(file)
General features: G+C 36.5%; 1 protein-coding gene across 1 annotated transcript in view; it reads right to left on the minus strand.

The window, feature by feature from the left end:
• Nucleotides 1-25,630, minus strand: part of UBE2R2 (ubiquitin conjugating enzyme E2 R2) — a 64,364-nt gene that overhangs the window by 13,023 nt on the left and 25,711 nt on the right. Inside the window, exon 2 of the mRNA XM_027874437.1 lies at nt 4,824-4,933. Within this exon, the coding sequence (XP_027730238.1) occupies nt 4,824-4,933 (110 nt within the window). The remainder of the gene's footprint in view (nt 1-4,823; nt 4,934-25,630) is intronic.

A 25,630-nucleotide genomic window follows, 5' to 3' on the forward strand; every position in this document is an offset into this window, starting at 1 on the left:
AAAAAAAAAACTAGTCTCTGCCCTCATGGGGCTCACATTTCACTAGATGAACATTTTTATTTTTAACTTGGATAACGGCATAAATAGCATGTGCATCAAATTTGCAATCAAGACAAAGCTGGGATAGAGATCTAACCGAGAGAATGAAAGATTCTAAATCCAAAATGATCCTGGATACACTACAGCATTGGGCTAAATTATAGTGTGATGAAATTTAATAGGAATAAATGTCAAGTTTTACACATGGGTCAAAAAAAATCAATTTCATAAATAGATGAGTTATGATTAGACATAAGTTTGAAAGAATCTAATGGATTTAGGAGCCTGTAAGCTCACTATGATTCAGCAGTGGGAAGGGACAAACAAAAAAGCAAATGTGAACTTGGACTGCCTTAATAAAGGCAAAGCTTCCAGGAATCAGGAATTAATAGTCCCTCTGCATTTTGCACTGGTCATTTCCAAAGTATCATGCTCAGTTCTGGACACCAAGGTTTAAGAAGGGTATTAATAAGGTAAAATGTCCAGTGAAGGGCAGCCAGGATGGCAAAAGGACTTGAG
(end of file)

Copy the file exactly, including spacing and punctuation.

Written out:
General features: G+C 36.5%; 1 protein-coding gene across 1 annotated transcript in view; it reads right to left on the minus strand.

The window, feature by feature from the left end:
• Nucleotides 1-25,630, minus strand: part of UBE2R2 (ubiquitin conjugating enzyme E2 R2) — a 64,364-nt gene that overhangs the window by 13,023 nt on the left and 25,711 nt on the right. Inside the window, exon 2 of the mRNA XM_027874437.1 lies at nt 4,824-4,933. Within this exon, the coding sequence (XP_027730238.1) occupies nt 4,824-4,933 (110 nt within the window). The remainder of the gene's footprint in view (nt 1-4,823; nt 4,934-25,630) is intronic.

A 25,630-nucleotide genomic window follows, 5' to 3' on the forward strand; every position in this document is an offset into this window, starting at 1 on the left:
AAAAAAAAAACTAGTCTCTGCCCTCATGGGGCTCACATTTCACTAGATGAACATTTTTATTTTTAACTTGGATAACGGCATAAATAGCATGTGCATCAAATTTGCAATCAAGACAAAGCTGGGATAGAGATCTAACCGAGAGAATGAAAGATTCTAAATCCAAAATGATCCTGGATACACTACAGCATTGGGCTAAATTATAGTGTGATGAAATTTAATAGGAATAAATGTCAAGTTTTACACATGGGTCAAAAAAAATCAATTTCATAAATAGATGAGTTATGATTAGACATAAGTTTGAAAGAATCTAATGGATTTAGGAGCCTGTAAGCTCACTATGATTCAGCAGTGGGAAGGGACAAACAAAAAAGCAAATGTGAACTTGGACTGCCTTAATAAAGGCAAAGCTTCCAGGAATCAGGAATTAATAGTCCCTCTGCATTTTGCACTGGTCATTTCCAAAGTATCATGCTCAGTTCTGGACACCAAGGTTTAAGAAGGGTATTAATAAGGTAAAATGTCCAGTGAAGGGCAGCCAGGATGGCAAAAGGACTTGAG